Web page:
Landlords and Power of Attorney

  Corporations and LLCs when appearing in court must be represented by an attorney. “Washington law…requires individuals appearing before the court on behalf of another party to be licensed in the practice of law.” [1]  Accordingly, “corporations appearing in court proceedings must be represented by an attorney.”[2]  This is true even of single-member corporations and […]

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Fighting City Hall

Old City Hall LLC bought a commercial building in Tacoma with the intent to convert it into luxury condos. Old City Hall needed tenants in the building to vacate to speed up the process. Old City Hall offered to “buy out” existing commercial leases – offering the commercial tenants financial incentives to agree to terminate […]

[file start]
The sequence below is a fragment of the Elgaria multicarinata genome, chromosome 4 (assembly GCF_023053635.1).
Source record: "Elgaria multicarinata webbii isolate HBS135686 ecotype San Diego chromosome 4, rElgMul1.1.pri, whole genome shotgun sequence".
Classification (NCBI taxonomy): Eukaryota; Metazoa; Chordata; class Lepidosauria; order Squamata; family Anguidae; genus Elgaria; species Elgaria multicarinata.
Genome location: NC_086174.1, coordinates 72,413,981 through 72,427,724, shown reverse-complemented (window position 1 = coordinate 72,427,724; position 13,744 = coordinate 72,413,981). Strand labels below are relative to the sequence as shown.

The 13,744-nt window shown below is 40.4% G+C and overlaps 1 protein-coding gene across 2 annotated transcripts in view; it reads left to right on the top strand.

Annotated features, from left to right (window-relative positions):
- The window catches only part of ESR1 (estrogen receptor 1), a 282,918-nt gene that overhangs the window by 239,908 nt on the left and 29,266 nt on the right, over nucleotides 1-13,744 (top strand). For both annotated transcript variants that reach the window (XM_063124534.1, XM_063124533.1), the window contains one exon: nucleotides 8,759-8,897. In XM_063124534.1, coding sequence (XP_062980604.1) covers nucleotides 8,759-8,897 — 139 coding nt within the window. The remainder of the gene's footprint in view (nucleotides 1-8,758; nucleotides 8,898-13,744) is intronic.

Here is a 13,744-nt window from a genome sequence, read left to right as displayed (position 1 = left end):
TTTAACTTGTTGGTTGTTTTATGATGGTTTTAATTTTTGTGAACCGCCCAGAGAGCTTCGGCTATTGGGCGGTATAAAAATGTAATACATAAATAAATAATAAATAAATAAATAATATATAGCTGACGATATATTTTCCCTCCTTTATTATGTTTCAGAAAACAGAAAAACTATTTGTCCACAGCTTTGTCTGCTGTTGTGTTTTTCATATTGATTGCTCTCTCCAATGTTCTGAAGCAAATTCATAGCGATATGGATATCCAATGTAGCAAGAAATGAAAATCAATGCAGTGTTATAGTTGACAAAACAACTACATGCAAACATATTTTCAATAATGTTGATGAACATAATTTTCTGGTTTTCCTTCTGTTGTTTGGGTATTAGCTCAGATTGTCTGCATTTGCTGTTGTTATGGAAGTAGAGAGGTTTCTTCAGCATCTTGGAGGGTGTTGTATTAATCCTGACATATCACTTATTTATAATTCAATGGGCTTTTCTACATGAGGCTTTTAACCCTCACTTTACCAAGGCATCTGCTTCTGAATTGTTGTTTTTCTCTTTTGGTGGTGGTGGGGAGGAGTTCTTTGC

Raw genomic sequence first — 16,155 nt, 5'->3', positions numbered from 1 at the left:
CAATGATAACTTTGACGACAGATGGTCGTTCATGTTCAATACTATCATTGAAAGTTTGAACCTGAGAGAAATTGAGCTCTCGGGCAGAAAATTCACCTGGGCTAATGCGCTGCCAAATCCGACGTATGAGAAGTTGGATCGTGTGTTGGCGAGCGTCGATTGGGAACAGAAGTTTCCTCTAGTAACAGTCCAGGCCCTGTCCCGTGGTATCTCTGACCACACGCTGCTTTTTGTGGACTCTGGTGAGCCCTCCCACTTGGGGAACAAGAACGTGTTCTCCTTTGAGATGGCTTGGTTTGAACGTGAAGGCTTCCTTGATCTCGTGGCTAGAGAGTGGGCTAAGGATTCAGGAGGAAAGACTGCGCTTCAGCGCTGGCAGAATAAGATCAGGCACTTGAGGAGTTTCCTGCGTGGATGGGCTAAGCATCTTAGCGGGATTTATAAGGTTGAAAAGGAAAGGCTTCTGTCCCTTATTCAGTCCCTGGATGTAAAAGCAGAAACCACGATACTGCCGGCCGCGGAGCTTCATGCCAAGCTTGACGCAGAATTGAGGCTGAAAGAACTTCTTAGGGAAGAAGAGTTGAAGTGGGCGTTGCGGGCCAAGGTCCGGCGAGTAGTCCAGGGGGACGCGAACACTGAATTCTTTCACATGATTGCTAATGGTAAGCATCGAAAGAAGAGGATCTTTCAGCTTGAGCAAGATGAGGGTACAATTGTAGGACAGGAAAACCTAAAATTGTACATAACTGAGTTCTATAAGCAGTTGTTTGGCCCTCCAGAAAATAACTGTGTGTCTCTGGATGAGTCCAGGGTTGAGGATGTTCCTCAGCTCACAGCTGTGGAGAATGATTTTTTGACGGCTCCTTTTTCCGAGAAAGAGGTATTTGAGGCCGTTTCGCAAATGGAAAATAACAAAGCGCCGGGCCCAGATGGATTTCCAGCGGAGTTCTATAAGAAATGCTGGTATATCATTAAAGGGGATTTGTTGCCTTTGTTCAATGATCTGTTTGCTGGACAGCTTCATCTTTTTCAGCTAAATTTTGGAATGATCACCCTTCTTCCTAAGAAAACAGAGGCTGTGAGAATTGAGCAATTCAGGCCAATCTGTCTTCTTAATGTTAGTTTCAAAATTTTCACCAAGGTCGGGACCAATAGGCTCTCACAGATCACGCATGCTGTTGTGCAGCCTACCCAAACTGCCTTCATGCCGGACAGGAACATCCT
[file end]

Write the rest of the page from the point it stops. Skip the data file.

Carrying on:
Home Equity Skimming Dismissal Reversed by Supreme Court

A man with a learning disability and limited education lost his job in 2008, and soon fell over $10,000 behind on property taxes. The county had not yet issued a certificate of delinquency, but the homeowner felt desperate to borrow against the significant equity in his home and pay the taxes to save his house. […]

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Commercial Eviction Upheld on Appeal

A landlord leased commercial space to a tenant to operate a nightclub. The commercial tenant fell behind in rent. The landlord served a notice to pay rent or vacate, giving the statutory three-day period. The lease provided for twenty days to cure non-payment of rent. The tenant argued on appeal that the notice was defective. […]


Landlord and Tenant Both Want Attorney Fees

A commercial landlord brought an eviction against its tenant. The landlord also filed a separate lawsuit for rent and other money allegedly owed. The eviction was set for trial. The landlord and tenant agreed that the tenant would vacate prior to the trial date, and the tenant in fact vacated the commercial rental property. The […]

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